Chrysler Group LLC chief executive officer Sergio Marchionne insists he's not threatening to pull the company's two assembly plants out of Canada. But he does point out that Mexico and some U.S. states are coveting the $3.6-billion investment the auto maker is proposing to make here.
"We have been approached by a number of jurisdictions that have an interest," Sergio Marchionne, Chrysler president, told reporters Thursday at the Canadian International Auto Show in Toronto. He would not reveal how much financial help those jurisdictions will offer, but said it's "in all likelihood, more than would be otherwise available from my Canadian proposal."
The prospect of competition from Mexico or U.S. states represents a potential wild card in negotiations between Chrysler and the federal and Ontario governments. Mexico and states such as Alabama and Tennessee have provided hundreds of millions of dollars to auto makers for individual plants and billions overall to the industry. In the case of Mexico, the allure includes rock-bottom wages and trade deals that give access to Latin American markets.
The potential competition for the investment serves as a reminder of how Canada has been an afterthought for much of the auto industry since the two governments contributed $13.7-billion to bail out Chrysler and General Motors Co.
As reported by The Globe and Mail last April, global auto makers invested $42.3-billion (U.S.) in North America between 2010 and 2012. Just $2.3-billion of that money, or 5.4 per cent, was spent in Canada.
There must be a structural problem with Canada that explains why this country is less appealing, Mr. Marchionne noted, but he said he cannot identify a reason.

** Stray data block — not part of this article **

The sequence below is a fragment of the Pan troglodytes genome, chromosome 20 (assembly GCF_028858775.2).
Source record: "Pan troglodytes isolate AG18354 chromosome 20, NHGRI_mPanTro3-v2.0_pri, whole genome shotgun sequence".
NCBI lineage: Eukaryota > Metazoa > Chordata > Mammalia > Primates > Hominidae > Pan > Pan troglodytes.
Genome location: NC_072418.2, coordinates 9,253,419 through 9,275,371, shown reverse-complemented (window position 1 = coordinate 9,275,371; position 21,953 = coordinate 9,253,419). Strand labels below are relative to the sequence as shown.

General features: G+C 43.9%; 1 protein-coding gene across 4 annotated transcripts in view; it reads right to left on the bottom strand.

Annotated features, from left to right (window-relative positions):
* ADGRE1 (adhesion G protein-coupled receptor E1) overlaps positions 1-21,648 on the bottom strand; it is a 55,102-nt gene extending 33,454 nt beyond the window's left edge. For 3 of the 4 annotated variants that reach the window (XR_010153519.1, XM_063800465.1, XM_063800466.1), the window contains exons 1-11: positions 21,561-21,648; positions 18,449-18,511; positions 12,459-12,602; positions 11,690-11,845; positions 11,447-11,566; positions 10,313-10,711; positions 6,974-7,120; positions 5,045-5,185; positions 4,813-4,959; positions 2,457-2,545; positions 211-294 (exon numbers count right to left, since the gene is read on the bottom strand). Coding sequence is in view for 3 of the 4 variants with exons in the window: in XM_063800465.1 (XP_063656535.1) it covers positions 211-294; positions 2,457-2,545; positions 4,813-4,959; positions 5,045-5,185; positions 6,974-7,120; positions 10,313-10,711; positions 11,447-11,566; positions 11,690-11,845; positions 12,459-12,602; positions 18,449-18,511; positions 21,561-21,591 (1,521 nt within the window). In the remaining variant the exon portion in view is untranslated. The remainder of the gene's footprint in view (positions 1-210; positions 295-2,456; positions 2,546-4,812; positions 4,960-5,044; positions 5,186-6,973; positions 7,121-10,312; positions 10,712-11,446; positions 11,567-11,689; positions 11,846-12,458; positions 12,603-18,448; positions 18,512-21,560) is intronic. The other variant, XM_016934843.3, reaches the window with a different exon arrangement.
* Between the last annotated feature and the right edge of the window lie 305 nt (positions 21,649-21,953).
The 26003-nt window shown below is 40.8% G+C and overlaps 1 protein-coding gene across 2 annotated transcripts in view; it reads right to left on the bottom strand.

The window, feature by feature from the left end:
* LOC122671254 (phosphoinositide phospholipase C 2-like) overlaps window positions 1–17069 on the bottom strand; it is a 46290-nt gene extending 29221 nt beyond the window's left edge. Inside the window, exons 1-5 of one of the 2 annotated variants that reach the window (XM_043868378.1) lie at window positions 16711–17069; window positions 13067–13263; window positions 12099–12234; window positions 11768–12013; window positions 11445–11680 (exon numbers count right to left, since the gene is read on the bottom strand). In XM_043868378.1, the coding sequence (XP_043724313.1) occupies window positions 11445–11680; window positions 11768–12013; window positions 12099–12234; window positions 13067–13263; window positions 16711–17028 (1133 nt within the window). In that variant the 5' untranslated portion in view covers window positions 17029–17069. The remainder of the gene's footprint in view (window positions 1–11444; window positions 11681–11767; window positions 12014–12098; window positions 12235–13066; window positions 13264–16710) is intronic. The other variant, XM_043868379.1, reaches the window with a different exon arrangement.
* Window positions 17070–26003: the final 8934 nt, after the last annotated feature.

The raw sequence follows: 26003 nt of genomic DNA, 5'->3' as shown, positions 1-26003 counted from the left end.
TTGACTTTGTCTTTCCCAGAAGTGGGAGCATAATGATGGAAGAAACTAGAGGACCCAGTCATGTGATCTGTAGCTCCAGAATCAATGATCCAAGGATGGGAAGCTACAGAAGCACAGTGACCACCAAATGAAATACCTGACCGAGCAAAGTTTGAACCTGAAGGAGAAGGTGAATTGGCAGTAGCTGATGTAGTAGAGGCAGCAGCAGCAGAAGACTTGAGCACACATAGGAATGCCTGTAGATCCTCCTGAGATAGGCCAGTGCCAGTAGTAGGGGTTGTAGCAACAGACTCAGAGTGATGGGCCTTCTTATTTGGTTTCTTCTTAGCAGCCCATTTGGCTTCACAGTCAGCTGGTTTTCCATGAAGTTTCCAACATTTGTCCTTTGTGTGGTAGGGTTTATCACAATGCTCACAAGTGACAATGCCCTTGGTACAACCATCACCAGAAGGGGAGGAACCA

Chrysler is proposing to spend $3.6-billion (Canadian), with $2.6-billion of that devoted to a new generation of minivans and retooling of its Windsor, Ont., plant to build them, plus another $1-billion to refresh the large cars assembled in Brampton, Ont., sources familiar with the proposal have said.
Mr. Marchionne declined to discuss the figure, but he described the proposal as the biggest single investment the combined Fiat Chrysler group has made since Fiat took control of Chrysler in 2009.
"We've got to decide whether you want this or not," he said. "We're at the table. The car is ready. We're ready to build minivans – somewhere," Mr. Marchionne said, adding that in the automotive industry, Canada is "a guppy in shark-infested waters."
He also would not reveal how much financial help Chrysler wants. The company is seeking at least $700-million, sources have said. The negotiations with the governments included a visit by Mr. Marchionne to Prime Minister Stephen Harper on Tuesday before the federal government unveiled a budget with a $500-million infusion of money over two years into the government's Automotive Innovation Fund.
One of the issues for the governments is to determine how much of the $3.6-billion will be spent in Canada and thus eligible for the traditional 20 per cent funding they have provided. In recent projects, the federal government has provided repayable loans while the Ontario government offered grants.
Mr. Marchionne said Thursday that taxpayer money for Chrysler's projects will be repaid.
The Fiat Chrysler CEO reminded reporters, dealers and other industry officials at the official opening of the Toronto show that he grew up in the city.
"I am Canadian," he said. "I'd do a variety of things for this place that will twist me into a pretzel."